I developed type 2 after contracting pancreatitis due to complications associated with surgery to remove gall stones ( actually it was a second surgery to clear remnants of grit from the passage that ends at the bottom of the stomach). At the time I was 22 years old, 90 KG (about 198 pounds) and I am five foot nine. I am overwieght now but that is down to what diabetes has done to my metabolism. People shouldn't make assumptions about someones situation. Just because they are fat doesn't mean that's what cause their type 2 diabetes.

          Forgive me for the crudity of my medical terminology, I am not a medical student.

          • by loufoque (1400831)

            90kg for five foot nine is still somewhat overweight, unless you're a body builder.

            • I'm not a bodybuilder but I have broad shoulders, I used to cycle a lot so my calves and thighs are rather bulgy. I never had a six pack or anything but I didn't have any weight issues ( I didn't look like I was over weight, and that's what really counts, not the numbers). While the BMI would make it look like I was over weight the BMI is bull shit. It doesn't account for body type.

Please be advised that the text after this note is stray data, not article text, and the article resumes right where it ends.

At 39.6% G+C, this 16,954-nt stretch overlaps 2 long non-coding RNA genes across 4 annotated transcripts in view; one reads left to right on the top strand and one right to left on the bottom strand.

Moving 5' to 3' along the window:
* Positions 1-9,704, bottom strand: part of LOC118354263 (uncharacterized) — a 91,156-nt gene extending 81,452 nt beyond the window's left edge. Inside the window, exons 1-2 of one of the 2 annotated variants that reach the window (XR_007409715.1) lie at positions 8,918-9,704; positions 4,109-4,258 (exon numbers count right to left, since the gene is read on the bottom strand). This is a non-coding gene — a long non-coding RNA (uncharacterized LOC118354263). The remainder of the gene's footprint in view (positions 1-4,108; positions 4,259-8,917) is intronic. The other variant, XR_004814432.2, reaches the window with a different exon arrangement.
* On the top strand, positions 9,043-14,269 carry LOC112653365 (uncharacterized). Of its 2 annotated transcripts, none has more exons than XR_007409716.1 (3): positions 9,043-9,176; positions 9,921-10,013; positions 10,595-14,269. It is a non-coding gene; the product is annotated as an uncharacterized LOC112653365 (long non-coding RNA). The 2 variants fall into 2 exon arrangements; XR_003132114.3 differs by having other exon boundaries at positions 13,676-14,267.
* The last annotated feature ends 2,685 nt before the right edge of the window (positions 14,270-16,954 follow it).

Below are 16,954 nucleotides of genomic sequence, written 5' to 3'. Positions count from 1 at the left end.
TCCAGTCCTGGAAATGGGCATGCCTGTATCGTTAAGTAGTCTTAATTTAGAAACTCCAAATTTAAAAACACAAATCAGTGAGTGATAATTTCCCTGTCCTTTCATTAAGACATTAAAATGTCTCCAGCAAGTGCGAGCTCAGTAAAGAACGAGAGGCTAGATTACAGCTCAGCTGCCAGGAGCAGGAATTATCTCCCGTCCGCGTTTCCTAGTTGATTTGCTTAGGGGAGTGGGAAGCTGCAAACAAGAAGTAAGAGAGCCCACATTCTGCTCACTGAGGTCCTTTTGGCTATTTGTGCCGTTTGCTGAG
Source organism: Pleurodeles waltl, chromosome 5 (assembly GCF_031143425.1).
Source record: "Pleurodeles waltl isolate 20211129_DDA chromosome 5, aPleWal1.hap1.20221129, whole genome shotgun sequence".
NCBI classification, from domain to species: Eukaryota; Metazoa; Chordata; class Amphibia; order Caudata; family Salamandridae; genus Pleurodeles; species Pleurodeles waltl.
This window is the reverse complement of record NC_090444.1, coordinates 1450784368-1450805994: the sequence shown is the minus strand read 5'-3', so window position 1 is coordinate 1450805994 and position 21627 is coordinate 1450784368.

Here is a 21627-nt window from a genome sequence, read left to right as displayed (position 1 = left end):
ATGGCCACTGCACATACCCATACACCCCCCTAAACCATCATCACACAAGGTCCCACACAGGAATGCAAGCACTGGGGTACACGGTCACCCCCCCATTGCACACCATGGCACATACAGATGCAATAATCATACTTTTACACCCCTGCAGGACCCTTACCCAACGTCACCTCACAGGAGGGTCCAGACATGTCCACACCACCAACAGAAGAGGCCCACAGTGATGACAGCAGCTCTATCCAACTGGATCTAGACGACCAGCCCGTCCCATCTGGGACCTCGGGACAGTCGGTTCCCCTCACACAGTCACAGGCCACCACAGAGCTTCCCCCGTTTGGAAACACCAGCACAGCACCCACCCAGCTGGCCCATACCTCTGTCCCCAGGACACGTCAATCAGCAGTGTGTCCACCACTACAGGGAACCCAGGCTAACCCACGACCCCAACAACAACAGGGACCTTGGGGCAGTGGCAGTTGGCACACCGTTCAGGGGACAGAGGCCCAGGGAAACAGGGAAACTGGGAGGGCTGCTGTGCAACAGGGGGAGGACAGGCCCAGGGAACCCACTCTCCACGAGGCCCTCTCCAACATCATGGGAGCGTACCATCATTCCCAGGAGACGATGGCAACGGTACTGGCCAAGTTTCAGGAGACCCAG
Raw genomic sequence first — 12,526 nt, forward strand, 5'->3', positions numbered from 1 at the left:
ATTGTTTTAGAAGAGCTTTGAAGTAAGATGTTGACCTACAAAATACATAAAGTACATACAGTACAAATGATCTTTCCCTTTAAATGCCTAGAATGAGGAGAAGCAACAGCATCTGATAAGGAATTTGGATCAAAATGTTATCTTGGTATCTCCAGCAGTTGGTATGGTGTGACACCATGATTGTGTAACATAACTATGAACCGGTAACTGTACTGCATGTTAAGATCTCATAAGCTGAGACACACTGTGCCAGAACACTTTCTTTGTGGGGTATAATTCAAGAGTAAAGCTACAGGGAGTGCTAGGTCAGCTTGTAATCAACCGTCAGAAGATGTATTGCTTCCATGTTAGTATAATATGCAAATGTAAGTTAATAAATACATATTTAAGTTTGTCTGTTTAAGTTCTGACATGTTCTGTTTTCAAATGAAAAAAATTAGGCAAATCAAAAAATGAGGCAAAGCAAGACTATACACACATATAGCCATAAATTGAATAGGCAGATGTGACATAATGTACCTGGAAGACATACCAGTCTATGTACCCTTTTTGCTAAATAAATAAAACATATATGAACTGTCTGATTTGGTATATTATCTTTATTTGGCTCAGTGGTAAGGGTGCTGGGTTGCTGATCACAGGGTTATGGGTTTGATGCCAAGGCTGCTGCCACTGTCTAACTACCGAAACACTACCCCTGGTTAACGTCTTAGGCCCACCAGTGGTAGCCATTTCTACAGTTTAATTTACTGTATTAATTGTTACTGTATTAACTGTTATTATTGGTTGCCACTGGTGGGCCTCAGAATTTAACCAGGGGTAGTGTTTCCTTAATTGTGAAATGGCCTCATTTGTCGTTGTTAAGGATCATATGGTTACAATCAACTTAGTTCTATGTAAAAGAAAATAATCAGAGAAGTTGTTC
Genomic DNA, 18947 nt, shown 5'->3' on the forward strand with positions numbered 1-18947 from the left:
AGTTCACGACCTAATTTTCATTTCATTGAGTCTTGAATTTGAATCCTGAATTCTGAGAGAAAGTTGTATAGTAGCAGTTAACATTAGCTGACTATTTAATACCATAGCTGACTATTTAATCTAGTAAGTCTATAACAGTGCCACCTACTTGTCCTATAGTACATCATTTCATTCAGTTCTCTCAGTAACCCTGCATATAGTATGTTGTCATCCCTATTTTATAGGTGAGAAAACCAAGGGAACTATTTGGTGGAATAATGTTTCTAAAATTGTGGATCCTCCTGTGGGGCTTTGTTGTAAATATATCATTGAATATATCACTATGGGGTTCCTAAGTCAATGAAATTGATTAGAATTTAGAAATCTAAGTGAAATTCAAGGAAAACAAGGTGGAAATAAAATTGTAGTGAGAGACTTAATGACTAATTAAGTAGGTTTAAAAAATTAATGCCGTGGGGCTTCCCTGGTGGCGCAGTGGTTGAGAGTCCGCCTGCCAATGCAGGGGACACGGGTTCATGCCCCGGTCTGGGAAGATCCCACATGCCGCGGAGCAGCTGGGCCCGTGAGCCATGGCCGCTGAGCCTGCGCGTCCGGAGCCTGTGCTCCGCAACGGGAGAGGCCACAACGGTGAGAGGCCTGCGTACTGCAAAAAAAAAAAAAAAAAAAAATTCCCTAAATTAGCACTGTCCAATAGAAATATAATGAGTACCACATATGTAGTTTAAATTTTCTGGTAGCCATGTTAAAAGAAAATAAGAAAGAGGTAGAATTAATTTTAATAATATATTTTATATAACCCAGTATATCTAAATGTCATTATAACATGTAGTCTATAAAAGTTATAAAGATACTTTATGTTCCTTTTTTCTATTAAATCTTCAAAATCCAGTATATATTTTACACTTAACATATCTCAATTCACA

• Type 1 cannot survive without insulin. However, a lot of type 2s also inject insulin. If you get the dosage right, injecting insulin is a much better alternative to oral Sulphonylureas for Type 2s. The main reason Sulphonylureas are preferred is because people don't like injecting stuff.

      • Re:Both (Score:5, Interesting)

        by Andy Dodd (701) <atd7@co[ ]ll.edu ['rne' in gap]> on Monday May 06, 2013 @10:30AM (#43642061) Homepage

        This advancement, if it pans out (most things don't, sadly...), it'll be great for Type Is.

        Right now, it can be difficult to manage weight as a Type I - if you exercise, you must reduce your insulin dosage in advance. Otherwise, your blood sugar drops and you wind up eating to make up the calories.

        While a normal person (or even a Type 2) can say "I'm gonna go for a run/long walk now because I feel like it", a Type 1's thought process, if they actually want to get benefit is, "I'm definitely going to go for a run/long walk after this meal. I will reduce my insulin dosage for this meal to compensate." Don't run after the meal? Bloodsugar goes high. Run after the meal without planning it before the meal? Bloodsugar goes low and you eat.